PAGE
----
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What's So Scary About Non-Lawyer Firm Ownership?

By Casey C. Sullivan, Esq. | Last updated on

Law firms are for lawyers. Allowing non-lawyer ownership and investment compromises a lawyer's independence and dilutes her commitment to the client. Or so the story goes.

But evidence from countries that actually allow non-lawyer ownership indicates that non-lawyer owned firms might actually be more ethical and somewhat more independent, at least when it comes to funding. Is it time to stop worrying about non-lawyer ownership?

Down Under and Across the Pond

Non-lawyer ownership is verboten in most of the U.S., though D.C. allows some limited non-lawyer involvement. But that's not the case in Australia and England. Our fellow lawyers suffering under Her Majesty's tyranny have recently begun experimenting with alternative ownership forms.

In 2011, England and Wales introduced alternative business structures (ABS), allowing anyone deemed "fit or proper" to own a firm. The change was not-so-lovingly deemed the "Tesco law," after the English grocery chain. That switch came about a decade after Australia began allowing incorporated legal practices, or ILPs.

So, how have things gone? Well, according to Lawyerist, Australia's ILPs have generated 65 percent fewer ethics complaints than traditional firms. In the U.K., interest in ABS focused initially on highly commodifiable, non-complex legal services like injury, property transfer, wills and probate.

Tesco hasn't started hiring lawyers, but its main competitor did. The Co-op, a consumer cooperative offering everything from groceries to insurance, recruited 3,000 lawyers to put in its stores, according to Andy Daws of Riverview Law, another alternative legal service provider. Forget those lawyers opening law offices in Walmart. In England, Walmart is the firm.

More Independence -- From Banks

One of the biggest fears is that non-lawyer investment in firms will leave attorneys beholden to shareholders, rather than their clients. These are the same concerns that make litigation investment raise so many ethical concerns. The main concern is that financiers will interfere with representation in order to get the best return on their investment. (The lower rate of ethics complaints for ILPs in Australia may indicate that such is not the case, however -- or at least that clients are satisfied enough to not complain.)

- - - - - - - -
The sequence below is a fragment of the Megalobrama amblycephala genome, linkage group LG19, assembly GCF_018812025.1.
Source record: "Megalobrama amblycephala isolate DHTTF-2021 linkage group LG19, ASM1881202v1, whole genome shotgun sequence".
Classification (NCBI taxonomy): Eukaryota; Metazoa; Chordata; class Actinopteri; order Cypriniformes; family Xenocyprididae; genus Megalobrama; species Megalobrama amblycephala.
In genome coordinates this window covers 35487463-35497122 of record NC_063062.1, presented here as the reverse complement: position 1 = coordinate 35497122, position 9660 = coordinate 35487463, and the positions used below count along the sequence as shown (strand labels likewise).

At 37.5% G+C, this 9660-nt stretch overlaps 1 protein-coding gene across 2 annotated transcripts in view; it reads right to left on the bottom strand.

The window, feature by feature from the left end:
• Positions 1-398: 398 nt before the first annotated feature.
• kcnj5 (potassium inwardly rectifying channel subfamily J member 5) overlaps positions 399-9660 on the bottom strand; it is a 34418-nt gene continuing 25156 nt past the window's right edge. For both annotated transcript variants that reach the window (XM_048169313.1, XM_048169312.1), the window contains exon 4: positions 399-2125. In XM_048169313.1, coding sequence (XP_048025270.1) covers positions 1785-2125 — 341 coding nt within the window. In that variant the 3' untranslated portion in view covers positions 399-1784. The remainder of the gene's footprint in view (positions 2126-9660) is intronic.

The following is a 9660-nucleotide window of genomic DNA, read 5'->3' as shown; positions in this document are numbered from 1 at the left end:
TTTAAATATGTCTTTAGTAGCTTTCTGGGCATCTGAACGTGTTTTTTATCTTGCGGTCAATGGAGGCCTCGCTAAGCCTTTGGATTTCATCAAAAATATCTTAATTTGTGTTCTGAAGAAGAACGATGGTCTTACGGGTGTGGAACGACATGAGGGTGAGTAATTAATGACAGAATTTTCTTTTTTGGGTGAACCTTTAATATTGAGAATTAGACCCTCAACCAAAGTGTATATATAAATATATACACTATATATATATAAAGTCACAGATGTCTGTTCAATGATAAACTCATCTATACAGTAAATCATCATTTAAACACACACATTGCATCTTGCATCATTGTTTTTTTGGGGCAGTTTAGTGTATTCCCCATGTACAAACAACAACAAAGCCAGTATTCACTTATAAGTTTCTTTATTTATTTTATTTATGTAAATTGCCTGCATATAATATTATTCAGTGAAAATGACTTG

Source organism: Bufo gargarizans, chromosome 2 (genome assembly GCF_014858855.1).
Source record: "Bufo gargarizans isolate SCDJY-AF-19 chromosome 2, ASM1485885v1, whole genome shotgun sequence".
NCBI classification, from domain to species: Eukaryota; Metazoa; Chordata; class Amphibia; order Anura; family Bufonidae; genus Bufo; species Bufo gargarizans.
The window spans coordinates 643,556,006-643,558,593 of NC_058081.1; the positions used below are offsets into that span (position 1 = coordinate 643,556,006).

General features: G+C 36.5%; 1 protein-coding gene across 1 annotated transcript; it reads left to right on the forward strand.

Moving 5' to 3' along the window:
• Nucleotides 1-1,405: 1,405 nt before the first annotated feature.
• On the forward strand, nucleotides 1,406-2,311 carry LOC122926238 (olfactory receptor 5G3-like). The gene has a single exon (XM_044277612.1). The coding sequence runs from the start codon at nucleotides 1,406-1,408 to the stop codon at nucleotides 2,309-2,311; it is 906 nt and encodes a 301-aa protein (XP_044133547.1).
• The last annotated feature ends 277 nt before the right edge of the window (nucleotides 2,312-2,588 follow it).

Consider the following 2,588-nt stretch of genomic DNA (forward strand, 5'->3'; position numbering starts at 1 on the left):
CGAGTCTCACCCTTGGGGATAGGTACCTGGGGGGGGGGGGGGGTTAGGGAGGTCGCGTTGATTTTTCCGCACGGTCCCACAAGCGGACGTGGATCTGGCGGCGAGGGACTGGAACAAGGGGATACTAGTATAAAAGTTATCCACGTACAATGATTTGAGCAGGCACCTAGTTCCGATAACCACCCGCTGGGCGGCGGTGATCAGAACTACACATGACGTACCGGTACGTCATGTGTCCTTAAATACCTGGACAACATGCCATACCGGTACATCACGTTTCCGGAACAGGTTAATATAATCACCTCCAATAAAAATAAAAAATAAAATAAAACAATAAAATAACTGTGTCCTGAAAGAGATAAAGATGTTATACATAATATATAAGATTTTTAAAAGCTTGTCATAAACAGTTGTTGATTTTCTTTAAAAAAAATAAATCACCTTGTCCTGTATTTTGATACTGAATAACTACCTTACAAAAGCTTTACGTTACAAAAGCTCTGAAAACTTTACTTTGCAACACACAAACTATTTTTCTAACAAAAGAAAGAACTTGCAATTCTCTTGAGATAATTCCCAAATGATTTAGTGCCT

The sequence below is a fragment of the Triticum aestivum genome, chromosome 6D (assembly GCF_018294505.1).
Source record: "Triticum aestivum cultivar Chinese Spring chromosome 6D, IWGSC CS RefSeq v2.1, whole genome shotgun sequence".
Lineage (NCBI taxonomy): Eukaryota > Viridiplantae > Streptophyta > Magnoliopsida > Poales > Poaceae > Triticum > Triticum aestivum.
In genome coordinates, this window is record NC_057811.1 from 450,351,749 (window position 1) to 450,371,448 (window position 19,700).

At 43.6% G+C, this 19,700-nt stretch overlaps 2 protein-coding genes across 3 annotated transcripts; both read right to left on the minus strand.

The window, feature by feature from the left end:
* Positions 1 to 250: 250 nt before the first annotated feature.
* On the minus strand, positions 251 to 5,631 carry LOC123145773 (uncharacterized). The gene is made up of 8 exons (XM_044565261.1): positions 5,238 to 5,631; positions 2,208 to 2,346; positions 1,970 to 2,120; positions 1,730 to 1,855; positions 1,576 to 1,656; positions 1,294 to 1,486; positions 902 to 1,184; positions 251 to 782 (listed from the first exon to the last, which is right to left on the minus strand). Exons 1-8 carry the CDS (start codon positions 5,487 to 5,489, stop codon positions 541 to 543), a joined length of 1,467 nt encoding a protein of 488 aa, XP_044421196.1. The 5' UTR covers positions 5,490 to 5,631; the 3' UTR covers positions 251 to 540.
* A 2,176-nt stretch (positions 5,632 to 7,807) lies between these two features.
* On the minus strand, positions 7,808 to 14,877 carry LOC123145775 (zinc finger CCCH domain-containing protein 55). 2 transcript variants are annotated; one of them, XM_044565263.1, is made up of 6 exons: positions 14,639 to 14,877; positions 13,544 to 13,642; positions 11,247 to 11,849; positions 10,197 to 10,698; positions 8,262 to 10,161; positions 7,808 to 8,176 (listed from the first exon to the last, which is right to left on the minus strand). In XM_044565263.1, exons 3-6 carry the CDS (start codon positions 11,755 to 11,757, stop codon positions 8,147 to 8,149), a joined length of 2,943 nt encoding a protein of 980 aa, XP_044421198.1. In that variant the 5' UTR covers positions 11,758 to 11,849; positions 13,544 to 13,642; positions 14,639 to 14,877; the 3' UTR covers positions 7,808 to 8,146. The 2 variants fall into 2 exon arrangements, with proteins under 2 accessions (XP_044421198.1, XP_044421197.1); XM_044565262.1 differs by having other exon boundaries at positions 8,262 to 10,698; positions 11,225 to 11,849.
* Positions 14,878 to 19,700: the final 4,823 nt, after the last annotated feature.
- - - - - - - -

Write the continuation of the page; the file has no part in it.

But those who advocate for non-lawyer investment note that it allows firms another form of independence, this time from banks. Many large firms rely on financing from banks, which tends to be inflexible. The collapse of several large firms like Howrey, Heller Ehrman and Dewey & LeBoeuf, can partially be pinned on their bank financing, according to Duane Morris partner Jonathan Armstrong and New York lawyer James Duffy. Those firms were dependent on bank loans that came with strict terms -- terms the struggling firms violated, resulting in the loans being pulled.

Non-lawyer investment would provide greater flexibility, the argument goes, potentially allowing troubled firms to weather market difficulties more easily.

For now though, the debate is largely academic. The ABA rejected non-lawyer ownership just two years back and it did so with the support of 80 percent of its membership.

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